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Acer DX900 review

Niall Magennis



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Acer DX900
  • Acer DX900
  • Acer DX900
  • DX900 Smartphone (Quad Band, Tri Band - GSM 850, GSM 900, GSM 1800, GSM 1900, WCDMA 850, WCDMA 1900, WCDMA 2100 - Bluetooth, Wi-Fi - GPRS, EDGE, HSDPA - True Tone, Polyphonic - 64K Colours - Bar)


Our Score:


The DX900's main claim to fame is that it's the first Windows Mobile handset to support dual SIM cards. Why would you want a dual SIM phone? If you have to ask the question then a dual SIM handset is probably not for you. For others, though, support for dual SIMs is handy because instead of carrying around separate mobiles for work and personal usage, you can get the same job done with a single handset. They're also useful if you travel a lot and want one SIM for calls within your home country and another local SIM for use abroad in order to avoid racking up horrendous roaming charges.

Despite the world's first claim, the DX900 has actually been available before in a slightly different guise. This is because it's basically a re-branded version of a handset that was previous released by E-Ten under the Glofiish brand. Acer snapped up E-ten last year and has now re-released the phone as its first own branded handset. However, shortly it's due to be joined by new models including the F900 and M900.

Looks-wise the DX900 isn't exactly what you'd call handsome. It's rather large and chunky and at 143g is quite weighty too. You'll definitely notice it when it's tucked away in your pocket. However, it does feel very well built and its sturdiness gives you confidence that it'll stand up to a few knocks and scrapes.

The slightly rubberised feel to the rear of the case also makes it quite tactile to hold and means it's not likely to easily slip from your grasp. Unlike manufacturers like HTC who use the miniUSB port to double up as the headset jack, Acer has instead kept the two separate. This means you can still take calls or listen to music when the handset is being charged or synced with your computer. However, the hands-free connector is a small 2.5mm socket rather than a normal headphone jack so you won't be able to use your own headphones with it unless you invest in an adaptor.

Of course, the key difference between this handset and its rivals is that it allows you to have two SIMs installed and active at the same time. That said, although there are two slots, they're certainly not equals. Only the first slot supports 3G/HSDPA, as seconds one is limited to 2.5G data speeds, which seems like a rather puzzling limitation to us. Once the SIMs are installed you do get two indicators on the home screen to show you the relative signal strengths of the two mobile networks.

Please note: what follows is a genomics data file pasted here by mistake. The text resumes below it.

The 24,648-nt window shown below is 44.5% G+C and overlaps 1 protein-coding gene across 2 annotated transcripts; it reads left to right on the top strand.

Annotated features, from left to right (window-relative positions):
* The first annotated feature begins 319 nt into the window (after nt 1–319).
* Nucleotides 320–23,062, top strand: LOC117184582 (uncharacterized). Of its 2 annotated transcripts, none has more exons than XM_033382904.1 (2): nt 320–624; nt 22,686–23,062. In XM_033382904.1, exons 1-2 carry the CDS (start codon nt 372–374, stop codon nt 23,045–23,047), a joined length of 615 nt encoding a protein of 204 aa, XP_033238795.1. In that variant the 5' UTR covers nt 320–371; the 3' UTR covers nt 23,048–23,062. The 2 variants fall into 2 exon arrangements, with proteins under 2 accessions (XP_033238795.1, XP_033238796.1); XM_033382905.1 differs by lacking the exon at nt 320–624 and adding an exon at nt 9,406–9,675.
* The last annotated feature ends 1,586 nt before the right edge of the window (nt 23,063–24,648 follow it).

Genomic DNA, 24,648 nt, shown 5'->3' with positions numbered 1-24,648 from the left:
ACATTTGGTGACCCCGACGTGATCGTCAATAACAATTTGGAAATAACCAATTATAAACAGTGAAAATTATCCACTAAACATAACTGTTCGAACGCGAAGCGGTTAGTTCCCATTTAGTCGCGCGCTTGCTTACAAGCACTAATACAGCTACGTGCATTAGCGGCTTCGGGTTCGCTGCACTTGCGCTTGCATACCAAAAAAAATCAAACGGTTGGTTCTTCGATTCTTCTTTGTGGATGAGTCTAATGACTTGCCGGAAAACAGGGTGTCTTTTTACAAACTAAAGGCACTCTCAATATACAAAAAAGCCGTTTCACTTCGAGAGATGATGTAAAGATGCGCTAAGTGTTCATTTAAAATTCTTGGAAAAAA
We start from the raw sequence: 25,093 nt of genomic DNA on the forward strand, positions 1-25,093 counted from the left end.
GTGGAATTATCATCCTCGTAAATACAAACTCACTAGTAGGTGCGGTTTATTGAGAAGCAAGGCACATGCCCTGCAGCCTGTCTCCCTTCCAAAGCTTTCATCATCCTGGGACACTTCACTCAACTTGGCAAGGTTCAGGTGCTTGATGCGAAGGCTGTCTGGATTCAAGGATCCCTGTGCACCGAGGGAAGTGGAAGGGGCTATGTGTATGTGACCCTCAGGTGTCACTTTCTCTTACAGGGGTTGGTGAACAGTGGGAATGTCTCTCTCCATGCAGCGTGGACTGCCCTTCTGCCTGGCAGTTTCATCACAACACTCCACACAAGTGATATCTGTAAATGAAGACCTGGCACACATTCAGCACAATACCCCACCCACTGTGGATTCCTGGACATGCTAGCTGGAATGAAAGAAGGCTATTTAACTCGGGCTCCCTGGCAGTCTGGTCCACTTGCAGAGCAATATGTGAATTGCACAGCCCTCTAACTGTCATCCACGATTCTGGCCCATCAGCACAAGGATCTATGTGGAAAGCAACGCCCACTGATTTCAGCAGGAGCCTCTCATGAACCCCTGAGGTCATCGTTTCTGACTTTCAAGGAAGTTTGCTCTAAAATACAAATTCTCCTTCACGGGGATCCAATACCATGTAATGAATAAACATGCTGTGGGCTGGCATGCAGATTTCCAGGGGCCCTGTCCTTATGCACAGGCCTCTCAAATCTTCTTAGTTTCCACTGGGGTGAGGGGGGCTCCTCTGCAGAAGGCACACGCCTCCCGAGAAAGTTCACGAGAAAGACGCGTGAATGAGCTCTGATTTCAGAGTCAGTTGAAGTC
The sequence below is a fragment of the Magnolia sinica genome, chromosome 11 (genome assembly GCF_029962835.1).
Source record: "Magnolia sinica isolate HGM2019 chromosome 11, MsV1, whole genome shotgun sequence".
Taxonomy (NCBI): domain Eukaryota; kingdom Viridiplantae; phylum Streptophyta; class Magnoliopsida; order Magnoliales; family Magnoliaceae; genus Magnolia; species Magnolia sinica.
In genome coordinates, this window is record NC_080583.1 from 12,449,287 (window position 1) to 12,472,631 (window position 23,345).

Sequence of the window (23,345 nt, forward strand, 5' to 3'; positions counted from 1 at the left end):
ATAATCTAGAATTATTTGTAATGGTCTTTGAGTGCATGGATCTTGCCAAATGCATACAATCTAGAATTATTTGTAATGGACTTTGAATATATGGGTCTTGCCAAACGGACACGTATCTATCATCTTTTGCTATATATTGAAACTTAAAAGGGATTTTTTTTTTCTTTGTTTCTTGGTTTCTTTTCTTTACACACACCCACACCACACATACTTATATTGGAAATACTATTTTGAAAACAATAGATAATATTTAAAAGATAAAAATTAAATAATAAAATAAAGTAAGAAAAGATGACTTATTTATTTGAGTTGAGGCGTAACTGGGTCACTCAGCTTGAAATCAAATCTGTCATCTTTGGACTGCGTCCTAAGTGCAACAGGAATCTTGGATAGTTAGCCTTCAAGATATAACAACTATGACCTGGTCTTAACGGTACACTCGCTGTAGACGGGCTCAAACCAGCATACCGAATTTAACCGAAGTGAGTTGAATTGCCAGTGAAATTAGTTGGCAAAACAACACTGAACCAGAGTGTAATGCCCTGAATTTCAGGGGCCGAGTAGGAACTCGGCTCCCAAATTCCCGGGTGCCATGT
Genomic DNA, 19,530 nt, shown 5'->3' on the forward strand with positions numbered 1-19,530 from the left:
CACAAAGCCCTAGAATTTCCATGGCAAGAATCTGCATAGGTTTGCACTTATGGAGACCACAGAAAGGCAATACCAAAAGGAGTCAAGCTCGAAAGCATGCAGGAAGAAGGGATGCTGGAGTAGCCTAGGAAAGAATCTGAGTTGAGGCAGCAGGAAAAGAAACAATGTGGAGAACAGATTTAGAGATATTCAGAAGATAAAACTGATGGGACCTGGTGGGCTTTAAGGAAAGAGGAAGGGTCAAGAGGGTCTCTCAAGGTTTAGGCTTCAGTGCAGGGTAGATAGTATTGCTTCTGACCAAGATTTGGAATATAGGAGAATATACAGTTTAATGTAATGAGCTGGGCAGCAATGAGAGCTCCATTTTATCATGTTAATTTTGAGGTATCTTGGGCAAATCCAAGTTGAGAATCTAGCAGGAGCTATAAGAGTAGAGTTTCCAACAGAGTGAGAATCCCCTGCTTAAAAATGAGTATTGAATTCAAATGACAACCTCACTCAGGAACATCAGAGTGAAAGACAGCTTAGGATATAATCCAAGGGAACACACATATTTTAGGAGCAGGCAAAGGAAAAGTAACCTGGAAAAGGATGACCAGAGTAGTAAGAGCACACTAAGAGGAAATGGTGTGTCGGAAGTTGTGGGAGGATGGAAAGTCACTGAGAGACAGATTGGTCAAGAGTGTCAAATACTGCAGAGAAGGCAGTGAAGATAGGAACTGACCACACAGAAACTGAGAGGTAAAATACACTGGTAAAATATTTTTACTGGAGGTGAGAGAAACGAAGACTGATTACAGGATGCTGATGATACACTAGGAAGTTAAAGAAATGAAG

Acer also includes an application that lets you control how the SIMs are used. This lets you easily switch between the two mobile networks, but also allows you to turn off one completely - handy if you want to switch the work SIM card off on the weekends or during holidays without having to actually physically remove it from the phone.

Carrier pricing updates & information supplied by WhistleOut

Mr B

July 8, 2009, 5:57 pm

Shrink this down to the size of an S740, give it a keyboard, and put in a bigger battery, and I'm buying!

Technology changes, and so sho

July 9, 2009, 2:23 am

It's got two SIMs in it and you're complaining that it's too large.

Why not demand that it has a full-sized SD card slot and complain that it isn't the size of a bleedin' pee?

Mr B

July 9, 2009, 4:29 pm

Because my comments were genuine.

The s740 is about the biggest sized phone that will fit comfortably in your pocket.

A device like this really does need a keybaord to make it fully functional.

Less than a day's use on a battery means lugging a power adapter around, which defeats the point in having a multifunction device!

So keep your pointless comments to yourself, and let those post with sensible suggestions!

Technology changes, and so sho

July 9, 2009, 8:17 pm


The comment was made to you _and_ to the reviewer (and to the many others who would agree with the size sentiment), so don't take it so personally.

Nevertheless, my comment stands on its merits.

Everything you've requested has an impact on the size of the device.

People seem to forget how large SIM cards are compared to the overall product, and you have to be able to remove them at will. Keyboards need to be a certain size to be ergonomic. Batteries with high enough energy densities consume a well-defined volume and weight. Loudspeakers need cavities otherwise they don't tend to be very loud.

This isn't just phones, but also laptops, flat TVs, cars, you name it.

No doubt it should run at 1GHz but not get hot, have a decent camera without a huge lens and run a hugely capable - multi-tasking - OS without crashing ever and with absolutely no security holes and no need for updates with no impact on battery life no matter how many applications are running.

I've little doubt the comments are genuine in that they were honest and sincere, but my comments are genuine in that they are based in fact.


January 14, 2010, 2:11 am

Hi, I know this post is a little late for the review, but does anyone know of a good quality dual sim phone that costs little less than this one?


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